Foto Credit: British Antarctic Survey

Fertilizer and plastic pollution are main emerging issues in 2011 UNEP

Nairobi, 17 February 2011 Massive amounts of phosphorus—a valuable fertilizer needed to feed a growing global population—are being lost to the oceans as result of inefficiencies in farming and a failure to recycle wastewater.

Phosphorus pollution, along with other uncontrolled discharges, such as nitrogen and sewage, are linked with a rise in algal blooms which in turn harm water quality, poison fish stocks and undermine coastal tourism.

In the United States alone, the costs are estimated to be running at over US$2 billion a year, indicating that globally and annually the damage may run into the tens of billion of dollars.

At the same time there is also growing concern over the impact of billions of pieces of plastic, both large and small, on the health of the global marine environment.

New research suggests that the plastic broken down in the oceans into small fragments —alongside pellets discharged by industry—may absorb a range of toxic chemicals linked to cancer and impacts the reproductive processes of humans and wildlife.

Experts say both phosphorus discharges and new concerns over plastics underline the need for better management of the world’s wastes and improved patterns of consumption and production.

The two issues are spotlighted as among key issues —deemed persistent, re-emerging or newly emerging— in the United Nations Environment Programme’s (UNEP) Year Book 2011 which is being presented today in advance of the annual gathering of the world’s environment ministers opening on 21 February.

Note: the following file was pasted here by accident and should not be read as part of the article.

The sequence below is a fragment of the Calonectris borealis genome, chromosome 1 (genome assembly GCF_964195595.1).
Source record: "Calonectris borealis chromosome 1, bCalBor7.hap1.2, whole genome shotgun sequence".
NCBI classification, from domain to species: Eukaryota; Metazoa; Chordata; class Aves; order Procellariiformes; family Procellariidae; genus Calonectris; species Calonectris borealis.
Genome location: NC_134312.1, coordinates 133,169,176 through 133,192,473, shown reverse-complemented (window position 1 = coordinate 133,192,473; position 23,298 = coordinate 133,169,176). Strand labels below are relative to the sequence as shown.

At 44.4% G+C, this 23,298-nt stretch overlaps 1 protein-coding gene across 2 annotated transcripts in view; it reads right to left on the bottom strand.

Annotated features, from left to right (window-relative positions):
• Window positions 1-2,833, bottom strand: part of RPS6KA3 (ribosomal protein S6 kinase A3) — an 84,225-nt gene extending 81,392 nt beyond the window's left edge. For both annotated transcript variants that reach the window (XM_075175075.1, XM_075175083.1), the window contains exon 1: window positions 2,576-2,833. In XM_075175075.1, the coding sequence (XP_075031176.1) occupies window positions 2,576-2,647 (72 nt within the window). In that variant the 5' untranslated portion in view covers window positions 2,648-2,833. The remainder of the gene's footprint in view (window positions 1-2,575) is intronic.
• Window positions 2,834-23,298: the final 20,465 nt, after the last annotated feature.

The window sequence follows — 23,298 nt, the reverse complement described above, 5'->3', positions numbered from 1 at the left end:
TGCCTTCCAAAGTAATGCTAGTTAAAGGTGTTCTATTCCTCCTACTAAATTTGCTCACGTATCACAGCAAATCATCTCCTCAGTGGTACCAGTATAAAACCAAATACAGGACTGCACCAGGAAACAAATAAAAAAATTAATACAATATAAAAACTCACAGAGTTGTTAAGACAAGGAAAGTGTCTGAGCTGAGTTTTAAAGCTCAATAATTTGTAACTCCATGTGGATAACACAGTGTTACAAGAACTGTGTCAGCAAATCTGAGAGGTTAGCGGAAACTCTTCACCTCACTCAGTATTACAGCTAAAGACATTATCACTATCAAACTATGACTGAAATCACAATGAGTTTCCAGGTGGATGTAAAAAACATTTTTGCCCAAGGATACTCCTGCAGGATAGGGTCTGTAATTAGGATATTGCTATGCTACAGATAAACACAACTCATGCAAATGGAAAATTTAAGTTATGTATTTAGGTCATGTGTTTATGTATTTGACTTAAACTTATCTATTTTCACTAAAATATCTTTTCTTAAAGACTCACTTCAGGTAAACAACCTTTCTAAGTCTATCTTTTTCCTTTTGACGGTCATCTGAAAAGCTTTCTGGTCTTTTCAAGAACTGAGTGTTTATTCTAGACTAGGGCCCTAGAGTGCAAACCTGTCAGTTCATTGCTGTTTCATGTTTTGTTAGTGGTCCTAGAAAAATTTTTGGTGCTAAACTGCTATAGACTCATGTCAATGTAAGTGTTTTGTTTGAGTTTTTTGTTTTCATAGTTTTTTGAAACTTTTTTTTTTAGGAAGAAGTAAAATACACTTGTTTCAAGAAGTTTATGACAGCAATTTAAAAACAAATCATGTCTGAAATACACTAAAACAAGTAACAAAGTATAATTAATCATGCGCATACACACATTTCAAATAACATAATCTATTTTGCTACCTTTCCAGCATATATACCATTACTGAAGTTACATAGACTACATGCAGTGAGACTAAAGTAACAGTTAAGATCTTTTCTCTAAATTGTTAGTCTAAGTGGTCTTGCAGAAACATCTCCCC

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The Year Book calls for better enforcement of such rules, better consumer awareness and behavioral changes and improved support for national and community-based initiatives.

There is also an urgent need for improved and more innovative monitoring of plastic throughout the marine environment given that real gaps remain in understanding the ultimate fate of these materials.

There is evidence that some plastics are not floating but sinking and piling up on the seabed.

“Plastic debris has been observed on the ocean floor from the depths of the Fram Strait in the North Atlantic to deepwater canyons off the Mediterranean coast—much of the plastic that has entered the North Sea is thought to reside on the seabed,” says the Year Book.

It also calls for phasing in changes in the collection, recycling and re-use of plastics. “If plastic is treated as a valuable resource, rather than just a waste product, any opportunities to create a secondary value for the material will provide economic incentives for collection and reprocessing,” the Year Book points out.

Source and more: Global Garbage

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